Journal of Endocrinology (1990) 127, 243–248

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Nicole Draper and Paul M Stewart

Two isozymes of 11β-hydroxysteroid dehydrogenase (11β-HSD1 and 11β-HSD2) catalyse the interconversion of hormonally active cortisol and inactive cortisone. The enzyme evolved from a metabolic pathway to a novel mechanism underpinning human disease with the elucidation of the role of the type 2 or ‘kidney’ isozyme and an inherited form of hypertension, ‘apparent mineralocorti-coid excess’. ‘Cushing’s disease of the kidney’ arises because of a failure of 11β-HSD2 to inactivate cortisol to cortisone resulting in cortisol-induced mineralocorticoid excess.

Conversely, 11β-HSD1 has been linked to human obesity and insulin resistance, but also to other diseases in which glucocorticoids have historically been implicated (osteoporosis, glaucoma). Here, the activation of cortisol from cortisone facilitates glucocorticoid hormone action at an autocrine level. The molecular basis for the putative human 11β-HSD1 ‘knockout’ – ‘cortisone reductase deficiency’ - has recently been described, an observation that also answers a long standing conundrum relating to the set-point of 11β-HSD1 activity. In each case, these clinical studies have been underpinned by studies in vitro and the manipulation of enzyme expression in vivo using recombinant mouse models.

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John M C Connell and Eleanor Davies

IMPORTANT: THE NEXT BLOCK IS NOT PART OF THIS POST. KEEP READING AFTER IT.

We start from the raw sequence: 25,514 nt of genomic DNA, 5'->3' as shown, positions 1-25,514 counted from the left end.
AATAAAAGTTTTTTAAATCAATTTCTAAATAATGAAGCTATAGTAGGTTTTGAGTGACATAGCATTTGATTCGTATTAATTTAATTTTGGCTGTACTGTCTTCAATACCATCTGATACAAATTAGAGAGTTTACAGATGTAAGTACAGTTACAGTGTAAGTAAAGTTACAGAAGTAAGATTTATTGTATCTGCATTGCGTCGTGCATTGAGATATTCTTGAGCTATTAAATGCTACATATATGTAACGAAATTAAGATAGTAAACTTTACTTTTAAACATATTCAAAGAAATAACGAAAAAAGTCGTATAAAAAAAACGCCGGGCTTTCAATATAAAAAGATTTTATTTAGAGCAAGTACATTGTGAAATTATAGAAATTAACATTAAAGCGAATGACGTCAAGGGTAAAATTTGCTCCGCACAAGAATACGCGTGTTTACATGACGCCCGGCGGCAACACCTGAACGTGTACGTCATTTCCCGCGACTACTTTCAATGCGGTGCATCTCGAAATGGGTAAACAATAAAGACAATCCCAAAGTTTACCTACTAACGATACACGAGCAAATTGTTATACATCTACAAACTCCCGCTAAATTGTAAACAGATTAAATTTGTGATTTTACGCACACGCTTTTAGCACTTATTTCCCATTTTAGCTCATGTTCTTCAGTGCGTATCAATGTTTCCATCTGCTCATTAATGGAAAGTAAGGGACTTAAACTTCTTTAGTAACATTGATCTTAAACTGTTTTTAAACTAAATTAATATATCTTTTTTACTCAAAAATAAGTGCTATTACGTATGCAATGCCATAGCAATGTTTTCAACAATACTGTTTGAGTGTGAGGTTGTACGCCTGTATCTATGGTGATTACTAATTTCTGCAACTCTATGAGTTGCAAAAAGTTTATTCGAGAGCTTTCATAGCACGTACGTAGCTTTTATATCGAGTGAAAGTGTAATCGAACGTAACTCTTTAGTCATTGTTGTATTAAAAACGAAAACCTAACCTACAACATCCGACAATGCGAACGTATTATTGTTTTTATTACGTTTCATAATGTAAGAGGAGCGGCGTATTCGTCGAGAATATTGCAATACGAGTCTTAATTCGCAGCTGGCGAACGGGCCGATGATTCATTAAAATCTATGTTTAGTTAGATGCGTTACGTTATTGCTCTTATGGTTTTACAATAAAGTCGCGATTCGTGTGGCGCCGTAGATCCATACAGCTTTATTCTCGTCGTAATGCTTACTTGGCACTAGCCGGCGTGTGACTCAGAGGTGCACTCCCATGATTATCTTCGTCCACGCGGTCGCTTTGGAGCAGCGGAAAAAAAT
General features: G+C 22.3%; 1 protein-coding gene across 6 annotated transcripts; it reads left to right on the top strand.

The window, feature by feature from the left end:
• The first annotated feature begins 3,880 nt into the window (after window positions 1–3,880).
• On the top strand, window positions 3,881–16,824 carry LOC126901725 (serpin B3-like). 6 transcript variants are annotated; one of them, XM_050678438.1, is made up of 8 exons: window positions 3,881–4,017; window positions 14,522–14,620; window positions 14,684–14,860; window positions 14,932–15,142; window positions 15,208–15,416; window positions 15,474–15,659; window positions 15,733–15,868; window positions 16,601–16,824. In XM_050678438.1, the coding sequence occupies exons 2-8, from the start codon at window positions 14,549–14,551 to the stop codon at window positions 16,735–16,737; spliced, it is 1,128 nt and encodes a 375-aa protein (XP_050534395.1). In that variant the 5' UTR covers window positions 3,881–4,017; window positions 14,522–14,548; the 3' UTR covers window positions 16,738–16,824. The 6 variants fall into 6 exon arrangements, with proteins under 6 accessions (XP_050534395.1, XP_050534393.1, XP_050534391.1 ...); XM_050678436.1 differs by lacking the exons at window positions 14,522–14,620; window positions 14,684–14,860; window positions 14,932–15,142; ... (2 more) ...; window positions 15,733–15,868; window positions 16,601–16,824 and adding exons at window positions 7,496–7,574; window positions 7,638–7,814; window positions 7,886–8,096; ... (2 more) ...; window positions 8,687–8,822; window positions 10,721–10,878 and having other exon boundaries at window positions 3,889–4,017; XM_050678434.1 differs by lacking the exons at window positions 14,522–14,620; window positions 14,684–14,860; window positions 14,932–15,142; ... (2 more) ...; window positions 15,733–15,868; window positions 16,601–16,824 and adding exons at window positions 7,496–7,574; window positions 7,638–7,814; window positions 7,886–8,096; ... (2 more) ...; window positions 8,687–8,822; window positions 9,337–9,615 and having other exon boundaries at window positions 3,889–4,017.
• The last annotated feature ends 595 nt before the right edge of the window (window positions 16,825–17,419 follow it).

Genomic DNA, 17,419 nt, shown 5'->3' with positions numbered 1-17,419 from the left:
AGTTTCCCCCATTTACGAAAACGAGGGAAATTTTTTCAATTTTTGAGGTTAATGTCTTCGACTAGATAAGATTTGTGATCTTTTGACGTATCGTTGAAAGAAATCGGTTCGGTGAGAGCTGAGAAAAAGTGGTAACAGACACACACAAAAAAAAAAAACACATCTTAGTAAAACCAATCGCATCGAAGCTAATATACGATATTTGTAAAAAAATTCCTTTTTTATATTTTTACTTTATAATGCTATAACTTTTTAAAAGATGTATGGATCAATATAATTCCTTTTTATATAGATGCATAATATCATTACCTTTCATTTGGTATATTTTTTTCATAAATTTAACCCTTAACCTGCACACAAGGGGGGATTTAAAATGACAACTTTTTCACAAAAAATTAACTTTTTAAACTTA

Classically, aldosterone is synthesised in the adrenal zona glomerulosa and binds to specific mineralocorticoid receptors located in the cytosol of target epithelial cells. Translocation of the resulting steroid receptor complex to the cell nucleus modulates gene expression and translation of specific ‘aldosterone-induced’ proteins that regulate electrolyte and fluid balance. However, non-epithelial and rapid non-genomic actions of aldosterone have also been described that account for a variety of actions of aldosterone that contribute to blood pressure homeostasis. These include key actions on endothelial cells and on cardiac tissue.

There is also evidence that aldosterone can be synthesised in other tissues; the most convincing evidence relates to the central nervous system. However, suggestions that aldosterone is produced in the heart remain controversial, and adrenal derived aldosterone is the principal source of circulating and locally available hormone.

Recent studies have shown major therapeutic benefits of mineralocorticoid receptor antagonism in cardiac failure, which emphasise the importance of aldosterone in causing adverse cardiovascular pathophysiological effects. Additional evidence demonstrates that aldosterone levels predict development of high blood pressure in normotensive subjects, while it is now clear that increased aldosterone action contributes to hypertension and cardiovascular damage in approximately 10% of patients with established hypertension.

These new findings highlight the role of aldosterone as a key cardiovascular hormone and extend our understanding of its role in determining adverse cardiovascular outcomes.

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A woman with recurrent urinary infection, bilateral renal calculi, and an abnormal pattern of plasma proteins was unable to reduce urinary sodium excretion when sodium intake was restricted.

When the intake of sodium was reduced depletion developed rapidly, and severe hyponatraemia was associated with increased plasma renin and aldosterone concentrations, and a less marked although definite, increase in plasma corticosterone. Plasma cortisol was unchanged during sodium depletion, although it increased normally after the administration of corticotrophin.